I knew the daily texts would stop, that I wouldn’t hear her voice exclaiming, “Hi, honey!” on the other end of the phone, that when she came to visit it was the last time. I didn’t know when I logged into her account and shut off her electricity the sudden realization of its permanence would take my breath away. I didn’t know I’d question if I should have done more and agonize over whether I’d been enough. I didn’t know I’d ache for her forgiveness.

I knew she’d stay close, that we would feel her; I didn’t know she would come to me when I was exhausted and spent, in the dream-like trance of half-sleep, and spread comfort like warmth through my chest, or when I was quiet and contemplative, in a cool breeze, gently caressing my face and answering my question, “Is that you, Mom?”

I didn’t know the previous contentment with my pretty little life would now feel like complacency; that restless whispers would become clamoring discontent, catapulting me into change and insisting I choose a different path. I didn’t know this transformation was not hers alone; it was mine as well. I know now I’ll never be the same, but therein lies the gift: the pain that shattered my carefully crafted day-to-day, leaving me to ponder my purpose and revisit the very meaning of my existence, has allowed me to create the reality I was born to live.

I know now losing my mother hurts like hell; her absence incarnate is like a light gone out and it will be dark for a while. But in the darkness, I awaken. Holding hands with divinity, I glimpse that I, too am divine. My loss is not diminished by this blissful epiphany, and surprisingly, I’m glad. I don’t want its sharpness blunted. I welcome the overflowing experience, brutal one moment and glorious the next. I did not know, I could not know I would cherish my grief, a grief made exquisite because I loved her so. As I love her now. As I will forever more. This I always knew.

Leave a Comment

Filed under Aging, Enlightenment, Family, Grandparents, Gratitude, Grief, Letting Go, Loss, Memories, Motherhood, Sisterhood

Eulogy To My Mother

When she shall die,
Take her and cut her out in little stars,
And she will make the face of heaven so fine
That all the world will be in love with night
And pay no worship to the garish sun.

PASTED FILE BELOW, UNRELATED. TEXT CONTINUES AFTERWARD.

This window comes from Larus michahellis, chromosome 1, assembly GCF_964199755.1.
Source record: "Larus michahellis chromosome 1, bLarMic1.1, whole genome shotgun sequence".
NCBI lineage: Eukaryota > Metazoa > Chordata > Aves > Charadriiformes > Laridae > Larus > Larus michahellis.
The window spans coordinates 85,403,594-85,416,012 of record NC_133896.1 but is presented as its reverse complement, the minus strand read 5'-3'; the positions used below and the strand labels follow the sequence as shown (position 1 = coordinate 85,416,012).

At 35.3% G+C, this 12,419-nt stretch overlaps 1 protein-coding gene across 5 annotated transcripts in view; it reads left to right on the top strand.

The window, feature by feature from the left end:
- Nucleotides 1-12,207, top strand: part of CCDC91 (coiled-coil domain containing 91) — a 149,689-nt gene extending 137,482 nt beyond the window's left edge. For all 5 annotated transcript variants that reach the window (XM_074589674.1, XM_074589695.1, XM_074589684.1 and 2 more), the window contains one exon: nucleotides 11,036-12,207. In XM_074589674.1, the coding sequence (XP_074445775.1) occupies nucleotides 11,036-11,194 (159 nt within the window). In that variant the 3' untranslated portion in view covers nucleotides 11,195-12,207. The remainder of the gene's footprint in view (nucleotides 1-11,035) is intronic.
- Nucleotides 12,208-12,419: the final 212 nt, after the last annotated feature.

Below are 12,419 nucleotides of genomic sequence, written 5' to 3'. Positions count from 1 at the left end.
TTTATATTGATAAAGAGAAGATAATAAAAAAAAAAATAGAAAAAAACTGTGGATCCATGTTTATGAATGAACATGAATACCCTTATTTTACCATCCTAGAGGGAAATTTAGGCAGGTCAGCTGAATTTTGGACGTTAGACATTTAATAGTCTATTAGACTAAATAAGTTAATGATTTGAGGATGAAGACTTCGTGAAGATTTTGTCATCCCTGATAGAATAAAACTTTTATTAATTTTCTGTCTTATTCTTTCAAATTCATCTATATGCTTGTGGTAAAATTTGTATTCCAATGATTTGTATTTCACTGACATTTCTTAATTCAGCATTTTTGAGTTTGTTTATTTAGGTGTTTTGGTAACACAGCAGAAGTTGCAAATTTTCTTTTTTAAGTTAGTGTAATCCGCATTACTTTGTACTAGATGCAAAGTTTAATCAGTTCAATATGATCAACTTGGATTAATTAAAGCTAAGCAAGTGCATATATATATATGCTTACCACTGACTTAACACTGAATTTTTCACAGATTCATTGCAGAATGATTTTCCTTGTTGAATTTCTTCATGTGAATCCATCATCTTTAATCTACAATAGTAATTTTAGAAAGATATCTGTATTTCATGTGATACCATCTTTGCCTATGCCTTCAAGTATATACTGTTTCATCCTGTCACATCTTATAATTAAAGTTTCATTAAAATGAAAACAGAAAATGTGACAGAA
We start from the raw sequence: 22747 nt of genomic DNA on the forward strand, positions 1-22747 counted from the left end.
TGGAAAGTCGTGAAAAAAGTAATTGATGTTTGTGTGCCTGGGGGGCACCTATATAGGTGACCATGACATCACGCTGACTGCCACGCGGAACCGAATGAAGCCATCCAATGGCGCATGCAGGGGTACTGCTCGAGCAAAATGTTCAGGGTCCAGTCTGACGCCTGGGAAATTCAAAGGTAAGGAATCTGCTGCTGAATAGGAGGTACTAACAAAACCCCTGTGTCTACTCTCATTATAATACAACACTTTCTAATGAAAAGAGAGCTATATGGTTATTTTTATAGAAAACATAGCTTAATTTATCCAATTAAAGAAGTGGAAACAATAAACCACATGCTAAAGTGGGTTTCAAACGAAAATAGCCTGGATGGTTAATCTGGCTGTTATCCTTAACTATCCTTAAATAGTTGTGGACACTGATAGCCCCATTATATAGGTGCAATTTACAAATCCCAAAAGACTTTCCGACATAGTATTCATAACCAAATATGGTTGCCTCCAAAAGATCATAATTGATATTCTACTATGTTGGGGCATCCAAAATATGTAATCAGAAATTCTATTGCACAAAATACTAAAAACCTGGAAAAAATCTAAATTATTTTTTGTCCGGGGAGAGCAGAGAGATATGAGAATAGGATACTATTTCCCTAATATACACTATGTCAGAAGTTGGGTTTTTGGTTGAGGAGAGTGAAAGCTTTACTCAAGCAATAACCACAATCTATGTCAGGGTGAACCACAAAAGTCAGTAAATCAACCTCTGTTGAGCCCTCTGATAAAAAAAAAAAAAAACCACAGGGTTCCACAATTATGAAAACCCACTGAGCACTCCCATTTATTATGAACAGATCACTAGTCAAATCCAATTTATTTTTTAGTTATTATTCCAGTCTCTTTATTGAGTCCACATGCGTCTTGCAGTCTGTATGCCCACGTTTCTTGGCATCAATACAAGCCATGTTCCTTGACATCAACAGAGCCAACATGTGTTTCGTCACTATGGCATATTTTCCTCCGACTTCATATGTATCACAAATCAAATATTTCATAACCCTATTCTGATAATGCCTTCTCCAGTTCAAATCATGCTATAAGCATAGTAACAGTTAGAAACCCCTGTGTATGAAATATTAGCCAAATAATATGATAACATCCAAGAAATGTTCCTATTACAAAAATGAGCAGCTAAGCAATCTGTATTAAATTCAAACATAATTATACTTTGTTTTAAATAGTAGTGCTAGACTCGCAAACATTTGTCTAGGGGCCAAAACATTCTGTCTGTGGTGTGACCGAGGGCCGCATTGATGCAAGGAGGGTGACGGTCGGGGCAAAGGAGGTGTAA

William Shakespeare

Wallow High School Senior Photo 1961

Patricia Ann Lyman Pullen-Jones, a 1943 New Year’s Eve baby, was from Bozeman, Montana. And Wallow, Oregon. And Monmouth and Salem and Coquille, Oregon. And Fort Collins, Colorado and Fort Meade, Maryland and Davis, California. From Phoenix, Arizona and Thousand Oaks, California, and for a short time, Taos, New Mexico. For the past 17 years, she was from her beloved Portland, Oregon.   She was from moving more times than anyone could count, except perhaps the faithful who, by her side, lifted mattresses and refrigerators and filing cabinets onto U-Hauls trucks. Pat was from making a home wherever she went; from a plethora of house plants suspended in macramé slings, sunflower artwork, ‘Bloom Where You Are Planted’ needlepoint, and The Desiderata with its burned edges, decoupaged onto a scalloped walnut plaque that hung in every living room in every house in every city. She was from a cat on her lap and a book in her hand.

Patsy was inescapably from her family: her mother, Katherine Ivannie Moore; her father, John Williamson Lyman, her big brother, J.W., who died at ten when she was only four years old, from her sister, younger by two years, Katherine Gwen and her baby sister, Doris Jane. She was from small towns and Rainbow Girls, and the newspaper her father owned (and where she worked); from a high-brow, journalistic lineage; from writers, from poets, from intelligence. She was from class.

Patricia was from skipping a grade and attending St. Paul School for Girls in Walla Walla, Washington, and from returning home to Wallowa High School and the friends she’d grown up with. From ballet and piano and theatre and baton-twirling and reporting for the school paper. From sewing her own prom dresses and covering her shoes with satin to match. She was from talent.

She was from marrying her high school sweetheart who called her Trisha, and following him across the country as he became an officer in the army, from putting him through veterinary school. And after 11 years, painful divorce. From single motherhood and singing her babies to sleep and kissing their fevered foreheads. From teaching them responsibility and manners and the names of wildflowers. She was from mama bear and don’t-mess-with-my-kid and you-and-me-against-the-world. From second chances and late-in-life babies who waited until the right time to come.

She was from three marriages and four children; Lisa Charmaine, Stephen Maynard, Heidi Ann and Sarah Elizabeth; from ten grandchildren, Melissa and Jeremy Buehner, Sydney and Haley Kent, Charles, Bronson, Isabella and Joseph Pullen, Gabriel Rabbat and Holden Collins, and one and a half great-grandchildren, Ashton and baby boy (or girl) Buehner yet to born, and with whom she dances now, whispering, “I’m your Grammy.”

Patricia was from tradition. From ham and twice-baked potatoes and peas and cheese on Christmas, from jello molds and casseroles, from lace tablecloths and felt wall-hangings. From putting in the Thanksgiving turkey and going to a movie with her kids while it roasted. She was from knitting needles and spinning her own wool; from handmade slippers and sweaters and hats and gloves. From oral traditions and stories and poetry. From re-finishing furniture and re-wiring electrical circuits and re-building computers. She was from re-cycling before re-cycling was en vogue. From flushing the transmission, replacing the starter, and installing the windshield-wiper motor on her car. From cabinets full of tools; from YouTube tutorials.